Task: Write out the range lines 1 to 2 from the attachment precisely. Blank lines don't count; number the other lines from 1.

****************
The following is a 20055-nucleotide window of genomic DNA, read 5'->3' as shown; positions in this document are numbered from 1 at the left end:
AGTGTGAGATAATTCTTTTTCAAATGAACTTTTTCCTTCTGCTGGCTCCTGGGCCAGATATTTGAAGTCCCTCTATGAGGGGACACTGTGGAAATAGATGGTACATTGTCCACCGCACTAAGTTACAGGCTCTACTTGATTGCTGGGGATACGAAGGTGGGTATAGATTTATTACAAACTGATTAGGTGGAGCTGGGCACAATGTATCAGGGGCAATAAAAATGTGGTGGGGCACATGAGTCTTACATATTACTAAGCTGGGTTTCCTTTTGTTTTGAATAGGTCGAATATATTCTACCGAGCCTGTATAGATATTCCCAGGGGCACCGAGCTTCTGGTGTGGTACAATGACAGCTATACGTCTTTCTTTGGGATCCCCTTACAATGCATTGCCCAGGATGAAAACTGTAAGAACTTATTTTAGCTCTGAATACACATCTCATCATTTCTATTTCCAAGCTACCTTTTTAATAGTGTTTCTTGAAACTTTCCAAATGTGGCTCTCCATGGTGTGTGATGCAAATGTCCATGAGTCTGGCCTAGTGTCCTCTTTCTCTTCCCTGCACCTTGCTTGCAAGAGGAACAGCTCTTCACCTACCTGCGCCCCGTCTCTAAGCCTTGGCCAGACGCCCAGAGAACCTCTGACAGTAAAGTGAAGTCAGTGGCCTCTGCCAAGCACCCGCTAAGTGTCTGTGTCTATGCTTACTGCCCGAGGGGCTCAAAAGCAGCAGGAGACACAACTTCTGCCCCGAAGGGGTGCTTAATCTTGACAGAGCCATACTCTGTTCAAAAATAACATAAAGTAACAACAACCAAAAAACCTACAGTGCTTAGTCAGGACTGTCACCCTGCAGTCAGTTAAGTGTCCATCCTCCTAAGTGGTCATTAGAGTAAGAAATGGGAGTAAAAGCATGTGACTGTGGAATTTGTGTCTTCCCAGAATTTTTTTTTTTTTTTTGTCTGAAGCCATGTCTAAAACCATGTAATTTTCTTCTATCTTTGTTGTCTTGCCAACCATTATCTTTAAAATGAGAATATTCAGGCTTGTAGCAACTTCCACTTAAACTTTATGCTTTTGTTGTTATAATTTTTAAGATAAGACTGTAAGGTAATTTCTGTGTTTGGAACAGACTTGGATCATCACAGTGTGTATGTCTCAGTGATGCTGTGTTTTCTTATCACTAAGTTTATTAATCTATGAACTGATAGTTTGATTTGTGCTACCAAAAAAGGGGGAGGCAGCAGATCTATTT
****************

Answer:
The following is a 20055-nucleotide window of genomic DNA, read 5'->3' as shown; positions in this document are numbered from 1 at the left end:
AGTGTGAGATAATTCTTTTTCAAATGAACTTTTTCCTTCTGCTGGCTCCTGGGCCAGATATTTGAAGTCCCTCTATGAGGGGACACTGTGGAAATAGATGGTACATTGTCCACCGCACTAAGTTACAGGCTCTACTTGATTGCTGGGGATACGAAGGTGGGTATAGATTTATTACAAACTGATTAGGTGGAGCTGGGCACAATGTATCAGGGGCAATAAAAATGTGGTGGGGCACATGAGTCTTACATATTACTAAGCTGGGTTTCCTTTTGTTTTGAATAGGTCGAATATATTCTACCGAGCCTGTATAGATATTCCCAGGGGCACCGAGCTTCTGGTGTGGTACAATGACAGCTATACGTCTTTCTTTGGGATCCCCTTACAATGCATTGCCCAGGATGAAAACTGTAAGAACTTATTTTAGCTCTGAATACACATCTCATCATTTCTATTTCCAAGCTACCTTTTTAATAGTGTTTCTTGAAACTTTCCAAATGTGGCTCTCCATGGTGTGTGATGCAAATGTCCATGAGTCTGGCCTAGTGTCCTCTTTCTCTTCCCTGCACCTTGCTTGCAAGAGGAACAGCTCTTCACCTACCTGCGCCCCGTCTCTAAGCCTTGGCCAGACGCCCAGAGAACCTCTGACAGTAAAGTGAAGTCAGTGGCCTCTGCCAAGCACCCGCTAAGTGTCTGTGTCTATGCTTACTGCCCGAGGGGCTCAAAAGCAGCAGGAGACACAACTTCTGCCCCGAAGGGGTGCTTAATCTTGACAGAGCCATACTCTGTTCAAAAATAACATAAAGTAACAACAACCAAAAAACCTACAGTGCTTAGTCAGGACTGTCACCCTGCAGTCAGTTAAGTGTCCATCCTCCTAAGTGGTCATTAGAGTAAGAAATGGGAGTAAAAGCATGTGACTGTGGAATTTGTGTCTTCCCAGAATTTTTTTTTTTTTTTTGTCTGAAGCCATGTCTAAAACCATGTAATTTTCTTCTATCTTTGTTGTCTTGCCAACCATTATCTTTAAAATGAGAATATTCAGGCTTGTAGCAACTTCCACTTAAACTTTATGCTTTTGTTGTTATAATTTTTAAGATAAGACTGTAAGGTAATTTCTGTGTTTGGAACAGACTTGGATCATCACAGTGTGTATGTCTCAGTGATGCTGTGTTTTCTTATCACTAAGTTTATTAATCTATGAACTGATAGTTTGATTTGTGCTACCAAAAAAGGGGGAGGCAGCAGATCTATTT